Lead author Susan dosReis of the University of Maryland School of Pharmacy and colleagues at The Johns Hopkins University and the University of Pennsylvania examined Medicaid records of 637,924 children age 20 and younger in foster care, receiving disability benefits or on a family assistance plan.
The study, published in the journal Pediatrics, found overall, 2.7 percent of the children received an anti-psychotic medication, ranging from 11 percent for disabled youths, to 10 percent for youths in foster care, and to 0.7 percent for youths in the family assistance program.
However, among youth who received at least one anti-psychotic medication, 9.2 percent of the foster children were prescribed more than one anti-psychotic simultaneously, while only 6.8 percent of the children on disability benefits and 2.5 percent in the family assistance program were prescribed more than one at a time.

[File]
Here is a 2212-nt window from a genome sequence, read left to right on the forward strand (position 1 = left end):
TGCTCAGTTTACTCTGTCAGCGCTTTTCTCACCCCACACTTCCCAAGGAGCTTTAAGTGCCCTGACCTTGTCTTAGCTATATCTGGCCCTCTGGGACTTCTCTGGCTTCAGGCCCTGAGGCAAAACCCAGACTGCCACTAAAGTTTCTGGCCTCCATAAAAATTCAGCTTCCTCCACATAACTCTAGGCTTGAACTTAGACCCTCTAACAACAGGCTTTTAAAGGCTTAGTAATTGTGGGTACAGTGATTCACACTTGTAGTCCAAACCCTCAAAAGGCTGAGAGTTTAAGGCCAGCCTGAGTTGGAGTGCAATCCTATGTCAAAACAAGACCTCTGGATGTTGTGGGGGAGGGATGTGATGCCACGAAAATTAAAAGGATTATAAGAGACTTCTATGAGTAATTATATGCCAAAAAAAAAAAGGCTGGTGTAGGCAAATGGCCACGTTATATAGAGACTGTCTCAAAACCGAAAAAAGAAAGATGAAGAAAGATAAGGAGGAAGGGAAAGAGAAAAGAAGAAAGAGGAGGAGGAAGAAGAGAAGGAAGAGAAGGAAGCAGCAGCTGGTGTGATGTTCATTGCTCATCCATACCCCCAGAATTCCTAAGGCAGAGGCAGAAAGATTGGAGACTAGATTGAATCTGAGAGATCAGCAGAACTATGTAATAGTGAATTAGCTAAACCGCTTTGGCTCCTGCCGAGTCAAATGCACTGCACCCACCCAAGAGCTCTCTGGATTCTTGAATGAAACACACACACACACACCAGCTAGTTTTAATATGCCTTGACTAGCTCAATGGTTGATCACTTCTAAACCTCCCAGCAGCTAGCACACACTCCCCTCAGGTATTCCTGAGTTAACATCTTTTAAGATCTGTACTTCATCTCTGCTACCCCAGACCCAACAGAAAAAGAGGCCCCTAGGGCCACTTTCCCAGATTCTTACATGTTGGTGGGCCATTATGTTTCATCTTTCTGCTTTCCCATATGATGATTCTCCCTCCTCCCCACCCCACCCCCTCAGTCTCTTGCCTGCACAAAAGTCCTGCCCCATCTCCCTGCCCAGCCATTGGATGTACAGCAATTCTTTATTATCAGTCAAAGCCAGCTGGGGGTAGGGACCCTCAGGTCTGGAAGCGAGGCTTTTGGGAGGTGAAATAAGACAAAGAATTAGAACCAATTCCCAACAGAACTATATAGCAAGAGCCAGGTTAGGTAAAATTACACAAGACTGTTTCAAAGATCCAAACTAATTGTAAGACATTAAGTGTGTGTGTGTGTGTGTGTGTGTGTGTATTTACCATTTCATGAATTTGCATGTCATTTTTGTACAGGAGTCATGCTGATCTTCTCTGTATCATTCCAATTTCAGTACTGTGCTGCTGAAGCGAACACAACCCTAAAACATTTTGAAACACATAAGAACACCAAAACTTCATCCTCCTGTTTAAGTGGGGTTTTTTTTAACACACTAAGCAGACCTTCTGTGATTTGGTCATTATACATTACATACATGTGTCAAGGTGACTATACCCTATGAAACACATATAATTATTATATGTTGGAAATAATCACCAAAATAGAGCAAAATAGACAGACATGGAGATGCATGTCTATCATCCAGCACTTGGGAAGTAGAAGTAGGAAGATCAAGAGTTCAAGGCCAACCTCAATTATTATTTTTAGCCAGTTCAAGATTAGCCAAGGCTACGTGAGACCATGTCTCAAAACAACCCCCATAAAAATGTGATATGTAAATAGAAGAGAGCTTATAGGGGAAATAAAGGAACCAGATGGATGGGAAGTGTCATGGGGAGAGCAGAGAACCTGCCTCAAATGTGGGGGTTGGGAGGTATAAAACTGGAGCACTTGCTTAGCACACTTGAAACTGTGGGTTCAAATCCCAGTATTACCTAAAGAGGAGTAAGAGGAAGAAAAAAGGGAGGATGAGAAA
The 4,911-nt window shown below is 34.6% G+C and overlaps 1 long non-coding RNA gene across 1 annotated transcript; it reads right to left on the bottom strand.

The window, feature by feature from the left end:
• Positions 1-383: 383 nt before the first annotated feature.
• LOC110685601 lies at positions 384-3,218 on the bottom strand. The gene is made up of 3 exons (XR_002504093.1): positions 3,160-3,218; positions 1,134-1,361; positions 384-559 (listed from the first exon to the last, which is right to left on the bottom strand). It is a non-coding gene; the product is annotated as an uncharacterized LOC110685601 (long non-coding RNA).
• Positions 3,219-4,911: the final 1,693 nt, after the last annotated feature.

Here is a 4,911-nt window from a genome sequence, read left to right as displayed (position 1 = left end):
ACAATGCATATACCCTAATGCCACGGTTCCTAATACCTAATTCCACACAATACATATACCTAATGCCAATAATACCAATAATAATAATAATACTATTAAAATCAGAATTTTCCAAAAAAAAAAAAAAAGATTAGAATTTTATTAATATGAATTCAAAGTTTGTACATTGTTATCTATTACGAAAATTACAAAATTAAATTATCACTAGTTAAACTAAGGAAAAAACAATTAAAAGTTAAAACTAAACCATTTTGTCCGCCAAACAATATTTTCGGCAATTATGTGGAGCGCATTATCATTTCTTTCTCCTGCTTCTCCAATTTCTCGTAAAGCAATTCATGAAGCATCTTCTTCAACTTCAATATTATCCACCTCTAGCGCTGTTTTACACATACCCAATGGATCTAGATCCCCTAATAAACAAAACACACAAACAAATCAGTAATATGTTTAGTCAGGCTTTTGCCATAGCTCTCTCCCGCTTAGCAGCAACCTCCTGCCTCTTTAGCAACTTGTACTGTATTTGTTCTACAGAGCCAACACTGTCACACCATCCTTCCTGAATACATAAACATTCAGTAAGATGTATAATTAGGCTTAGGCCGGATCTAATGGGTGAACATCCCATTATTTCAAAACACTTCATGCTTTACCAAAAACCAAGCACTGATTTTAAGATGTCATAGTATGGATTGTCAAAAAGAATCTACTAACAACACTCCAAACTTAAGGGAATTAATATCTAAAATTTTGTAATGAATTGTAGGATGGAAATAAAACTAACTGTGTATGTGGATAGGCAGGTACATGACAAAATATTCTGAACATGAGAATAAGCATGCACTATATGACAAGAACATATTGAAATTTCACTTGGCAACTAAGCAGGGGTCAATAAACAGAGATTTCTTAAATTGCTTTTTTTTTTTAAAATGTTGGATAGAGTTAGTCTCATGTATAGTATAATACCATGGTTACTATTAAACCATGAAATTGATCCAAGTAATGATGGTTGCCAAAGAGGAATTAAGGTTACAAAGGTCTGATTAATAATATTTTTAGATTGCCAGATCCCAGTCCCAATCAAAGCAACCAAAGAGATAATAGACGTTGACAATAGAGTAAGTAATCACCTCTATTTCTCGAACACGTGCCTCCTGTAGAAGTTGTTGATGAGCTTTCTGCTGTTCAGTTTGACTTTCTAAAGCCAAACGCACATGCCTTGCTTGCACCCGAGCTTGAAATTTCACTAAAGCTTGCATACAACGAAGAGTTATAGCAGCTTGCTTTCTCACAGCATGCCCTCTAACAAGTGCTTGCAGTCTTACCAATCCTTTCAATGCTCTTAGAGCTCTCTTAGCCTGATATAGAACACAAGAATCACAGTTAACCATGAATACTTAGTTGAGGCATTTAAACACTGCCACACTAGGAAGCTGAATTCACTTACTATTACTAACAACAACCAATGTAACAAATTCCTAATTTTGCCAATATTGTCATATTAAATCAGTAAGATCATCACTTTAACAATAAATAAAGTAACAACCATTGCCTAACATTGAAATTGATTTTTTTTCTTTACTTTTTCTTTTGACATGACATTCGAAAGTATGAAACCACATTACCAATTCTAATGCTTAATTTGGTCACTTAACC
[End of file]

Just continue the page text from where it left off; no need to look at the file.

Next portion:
"The mounting evidence of the increased risk associated with these agents has heightened public concern about anti-psychotic prescribing in pediatrics, and specifically adverse metabolic effects and the adequacy of monitoring and oversight," the study authors said in a statement. "The findings highlight the need to put systems into place that can not only monitor and provide oversight of utilization but also evaluate the quality of care and outcomes."